magician's hand performing a trick while holding a wand

4 Reasons Why Alcoholism is a Subtle Foe

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magician's hand performing a trick while holding a wand

Alcoholism is a disease that fools you into thinking you don’t have it even when the symptoms are so deafening. It’s no fun having to admit that you can’t drink as you watch others revel in alcohol-laden festivities without serious consequences. So you deny your disease because it just isn’t fair.

This is why recovery must be the cornerstone of your life. If you’re not working on staying clean and sober, then you are working on a drink. After all, alcoholism always has one waiting for you with your name on it. It is one deceitful and conniving beast.

Regardless of how long it has been since you've picked up a drink, you have to keep your guards up. Alcoholism is one conniving trickster just looking for the perfect opportunity to trip you over.

Here are 4 reasons why alcohol makes for one dangerously subtle foe.

1. Alcohol is socially acceptable.

Alcohol has played a major role in the human experience since the beginning of time. Even the ancient Egyptians imbibed. In fact, the brewing and drinking of beer was so common in their history that some workers would opt to get paid in beer. In hindsight, there may have been some serious alcoholic behavior going on.

Nowadays, high-end brands like Dom Pérignon and Laphroaig denote status and class. What harm could there be in a little drink when it’s so intricately woven into society? It’s friendly and seductive, which is why alcoholism catches many off-guard and is particularly devious.

2. It sets up reservations.

The only successful treatment for alcoholism is complete abstinence. However, after a while, it’s not uncommon to feel like you’ve gained control of the situation and that you no longer have a problem with alcohol. Maybe you start looking forward to the day when you’ll be able to drink like a lady or handle your alcohol like a gentleman. These thoughts become especially dominant when you’re cut off or isolated from the fellowship of recovery.

If you find yourself forming your own reservations about being able to beat the game, you’ve got to be honest with yourself. Alcoholism is a well-worn path and you’re not the first to deny that abstinence is the only way. Share your honest thoughts with those who have been in your shoes.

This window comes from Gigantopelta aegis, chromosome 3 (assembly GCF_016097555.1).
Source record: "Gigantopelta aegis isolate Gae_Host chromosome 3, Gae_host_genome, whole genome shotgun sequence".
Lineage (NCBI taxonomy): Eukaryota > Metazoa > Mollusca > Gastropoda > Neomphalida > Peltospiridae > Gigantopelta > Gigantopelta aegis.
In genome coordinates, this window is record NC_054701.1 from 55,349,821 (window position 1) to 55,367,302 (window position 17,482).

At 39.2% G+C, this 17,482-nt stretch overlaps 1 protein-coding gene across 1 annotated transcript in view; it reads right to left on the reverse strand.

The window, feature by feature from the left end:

3. It lets you rest on your laurels.

“Resting on your laurels” is an Alcoholics Anonymous expression for those who get complacent in sobriety. Remember how willing you were to go to any lengths early on in sobriety? Even after 20 years of being sober, it’s important to remember that your life is still on the line. All that anyone in sobriety really has is a daily reprieve from drugs and alcohol. No one gets to rely on their sobriety time to keep them sober. It’s normal to go through phases when you’re just not feeling the whole recovery thing, but continue to reach out to your lifelines anyway. Be reminded that this devious disease wants you to keep mum. Tell someone what’s going on as soon as this happens in order to prevent alcohol from creeping back into your life.

4. Its temptation isn't always direct.

Alcoholism rarely takes the direct route in upsetting your apple cart, especially if you've been sober for a while. However, it does promote behaviors that lead to emotional hangovers. It makes you think that your feelings accurately represent reality. After all, its goal is quite simple: to gnaw away at your defenses little by little by propping up your ego in unhealthy ways. It wants you to think, “I don’t need those AA people in my business,” or “I’ve got a million things to do now.” As these thoughts crop up, remind the little devil in your ear that your best thinking landed you a seat in the recovery rooms in the first place. Brush up on what the Big Book has taught all of us: “Remember that we deal with alcohol—cunning, baffling and powerful (Alcoholics Anonymous, pp. 58-59).”

If you or someone you know is seeking help for alcohol addiction, please visit our directory of treatment centers or call 866-606-0182 to start the path to recovery today.